Movie Review - 'Half Of A Yellow Sun'
Pulse.ng's Joey Akan reviews 'Half Of A Yellow Sun', the greatest Nigerian love story ever told.
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The book ‘Half Of A Yellow Sun’ can be called anything. Nostalgic, sorrowful, poignant, brilliant…and they’re all correct. Chimamanda Adichie, yet to pen a bland work, delivered on the Biafran story, telling it from the standpoint of a Universal Language – Love.
For it to come alive on the screens, it needed the best of funds, the most meticulous of directors, talents of cast, and a crew cut from pure legend. It got all of that.
The soft spoken, but rather geeky-looking Nigerian-born director, Biyi Bandele, took it upon himself to make a movie to be remembered for all seasons. Putting together an amazing top-dollar crew, and moving the filming location to Calabar (Not Ireland, or South Africa, but Calabar!) was a masterstroke.
Many a time have we seen a good book go to waste because the characters were played by above-average mediocre cast, but in this movie, it was not to be. The lead roles were assigned to true professionals. Leading them all was Grammy Award Nominee, Chiwetele Ejiofor, who was in tandem with the elegant and beautiful Thandie Newton.
Through and through the cast was special. Away from the lead roles, the supporting cast was also culled from top thespians. Genevieve Nnaji, Zack Orji, Anika Noni Rose, OC Ukeje (who played just a scene), Hakeem Kae-Kazim, Oyeka Owenu, Gloria Young, and others filled up all the bit-part roles that could easily have gone to inexperienced sprogs.
The movie tells Weaves together the lives of four people swept up in the turbulence of war. Olanna (Newton) and Kainene (Rose) are glamorous twins from a wealthy Nigerian family. Returning to a privileged city life in newly independent 1960s Nigeria after their expensive English education, the two women make very different choices which takes the sisters and their lovers on a journey through the war which is powerful, intensely emotional and possess the ability to touch everyone's hearts.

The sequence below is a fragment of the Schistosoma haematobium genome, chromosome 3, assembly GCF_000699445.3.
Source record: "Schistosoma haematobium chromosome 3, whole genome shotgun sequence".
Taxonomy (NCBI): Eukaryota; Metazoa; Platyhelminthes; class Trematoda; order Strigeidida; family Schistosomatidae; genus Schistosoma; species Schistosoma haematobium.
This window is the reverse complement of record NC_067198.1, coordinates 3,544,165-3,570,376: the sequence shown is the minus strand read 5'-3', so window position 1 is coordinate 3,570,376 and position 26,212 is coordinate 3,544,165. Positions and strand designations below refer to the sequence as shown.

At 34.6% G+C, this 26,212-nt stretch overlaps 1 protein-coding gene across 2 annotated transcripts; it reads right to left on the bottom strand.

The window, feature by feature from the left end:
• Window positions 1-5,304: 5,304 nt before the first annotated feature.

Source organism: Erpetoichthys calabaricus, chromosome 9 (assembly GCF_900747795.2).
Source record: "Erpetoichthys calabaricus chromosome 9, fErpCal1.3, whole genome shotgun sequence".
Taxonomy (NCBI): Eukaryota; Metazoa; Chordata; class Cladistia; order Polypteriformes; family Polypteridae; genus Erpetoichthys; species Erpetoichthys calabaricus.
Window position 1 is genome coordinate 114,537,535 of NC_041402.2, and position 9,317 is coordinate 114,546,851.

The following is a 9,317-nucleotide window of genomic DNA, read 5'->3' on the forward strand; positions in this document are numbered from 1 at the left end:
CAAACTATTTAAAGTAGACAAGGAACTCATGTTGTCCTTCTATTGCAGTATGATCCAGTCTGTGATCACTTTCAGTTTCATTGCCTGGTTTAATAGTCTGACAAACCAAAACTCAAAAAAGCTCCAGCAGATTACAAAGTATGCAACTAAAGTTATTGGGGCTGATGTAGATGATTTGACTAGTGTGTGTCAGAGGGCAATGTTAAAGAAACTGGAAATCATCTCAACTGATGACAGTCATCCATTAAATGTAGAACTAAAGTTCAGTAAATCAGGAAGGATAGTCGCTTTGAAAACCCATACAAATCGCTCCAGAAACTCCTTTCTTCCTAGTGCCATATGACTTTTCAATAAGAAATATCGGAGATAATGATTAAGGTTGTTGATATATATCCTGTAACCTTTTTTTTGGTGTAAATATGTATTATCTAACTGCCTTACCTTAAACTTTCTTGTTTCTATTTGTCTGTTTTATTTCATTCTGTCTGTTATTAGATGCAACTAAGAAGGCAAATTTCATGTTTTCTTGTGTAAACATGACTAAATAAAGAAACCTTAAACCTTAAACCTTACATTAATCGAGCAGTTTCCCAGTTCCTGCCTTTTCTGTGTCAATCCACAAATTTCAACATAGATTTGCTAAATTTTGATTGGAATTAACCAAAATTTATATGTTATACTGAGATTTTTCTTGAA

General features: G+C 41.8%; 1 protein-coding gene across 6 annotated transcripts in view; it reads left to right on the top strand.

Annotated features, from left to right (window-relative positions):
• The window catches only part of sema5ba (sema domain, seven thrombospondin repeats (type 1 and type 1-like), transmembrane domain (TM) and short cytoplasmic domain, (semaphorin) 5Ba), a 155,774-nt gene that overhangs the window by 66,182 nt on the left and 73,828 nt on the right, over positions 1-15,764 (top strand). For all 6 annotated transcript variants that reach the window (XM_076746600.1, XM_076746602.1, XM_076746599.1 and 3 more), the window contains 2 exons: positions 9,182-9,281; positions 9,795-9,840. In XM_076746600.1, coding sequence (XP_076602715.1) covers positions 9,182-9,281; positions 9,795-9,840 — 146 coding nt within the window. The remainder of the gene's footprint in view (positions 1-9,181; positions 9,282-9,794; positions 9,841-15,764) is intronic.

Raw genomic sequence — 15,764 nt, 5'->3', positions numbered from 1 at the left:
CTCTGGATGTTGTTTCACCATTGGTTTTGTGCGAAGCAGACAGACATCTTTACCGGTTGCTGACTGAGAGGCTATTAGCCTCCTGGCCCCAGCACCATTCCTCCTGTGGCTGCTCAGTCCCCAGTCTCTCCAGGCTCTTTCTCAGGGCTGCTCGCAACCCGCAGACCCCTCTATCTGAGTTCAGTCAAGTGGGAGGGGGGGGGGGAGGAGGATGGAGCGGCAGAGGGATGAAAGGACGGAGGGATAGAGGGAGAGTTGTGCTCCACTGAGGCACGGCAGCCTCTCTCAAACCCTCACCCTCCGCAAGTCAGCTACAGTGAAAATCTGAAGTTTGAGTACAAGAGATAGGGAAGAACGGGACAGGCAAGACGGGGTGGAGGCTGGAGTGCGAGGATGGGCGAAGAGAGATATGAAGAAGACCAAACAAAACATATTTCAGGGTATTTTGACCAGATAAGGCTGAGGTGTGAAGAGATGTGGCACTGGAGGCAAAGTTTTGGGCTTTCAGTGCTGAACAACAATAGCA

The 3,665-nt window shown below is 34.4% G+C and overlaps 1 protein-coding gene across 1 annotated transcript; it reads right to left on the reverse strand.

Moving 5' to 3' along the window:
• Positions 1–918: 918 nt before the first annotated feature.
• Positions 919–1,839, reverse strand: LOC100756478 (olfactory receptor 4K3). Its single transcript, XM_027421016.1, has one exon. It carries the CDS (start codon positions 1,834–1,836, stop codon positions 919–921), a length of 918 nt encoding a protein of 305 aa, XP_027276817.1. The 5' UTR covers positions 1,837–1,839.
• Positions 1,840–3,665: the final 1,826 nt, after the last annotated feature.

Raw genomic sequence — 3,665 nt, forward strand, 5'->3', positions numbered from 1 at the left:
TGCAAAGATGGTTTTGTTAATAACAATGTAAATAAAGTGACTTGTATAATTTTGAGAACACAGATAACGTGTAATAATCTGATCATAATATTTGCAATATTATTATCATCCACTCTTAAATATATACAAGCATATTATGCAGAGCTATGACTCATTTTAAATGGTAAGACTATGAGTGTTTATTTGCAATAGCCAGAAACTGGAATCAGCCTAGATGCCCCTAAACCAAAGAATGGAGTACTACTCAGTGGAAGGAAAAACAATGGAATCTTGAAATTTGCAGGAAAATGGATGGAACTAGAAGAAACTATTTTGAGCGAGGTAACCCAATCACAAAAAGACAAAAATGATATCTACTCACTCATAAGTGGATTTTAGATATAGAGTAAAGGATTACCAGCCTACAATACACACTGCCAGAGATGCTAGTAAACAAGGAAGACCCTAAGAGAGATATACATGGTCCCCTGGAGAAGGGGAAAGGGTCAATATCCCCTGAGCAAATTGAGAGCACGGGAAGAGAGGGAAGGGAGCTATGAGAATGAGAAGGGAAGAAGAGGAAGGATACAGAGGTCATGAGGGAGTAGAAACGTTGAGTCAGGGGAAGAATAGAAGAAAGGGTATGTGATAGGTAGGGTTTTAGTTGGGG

With amazing cinematography, all of that was achieved. We experience an interplay of romance, passion, tears, laughter, and sacrifice all put together. The Biafran story has been told on our screens from a thousand viewpoints, but above all of them, is love.
Olanna is the hero of it all. A young woman, with a degree from Yale, she was the toast of everyone. But she showed remarkable strength, resolve, patience, loyalty and love until the end.
Love made Olanna forgive her lover when he succumbed to the pleasures of another woman. Loyalty made her refuse to escape to London with her family when an opening was bought by her wealthy parents. Choosing to stay with her lover, and hazard the dangerous war. At each turn, she showed strength in character and a large heart. Even when her wedding ceremony, a silver lining in all the darkness of war around her, was marred by air raids and the death of her friend, she still persevered.
The end of the movie though, leaves a sad, warm feeling. Olanna’s twin sister, Kainene, who went behind enemy lines to profiteer from the war was lost. She is still missing to this day. Making closure, a distant dream.
The movie will hit the Nigerian cinemas on April 25, in Lagos, Port Harcourt, Enugu, Abuja, Uyo, Warri, Asaba, Calabar, and Benin.
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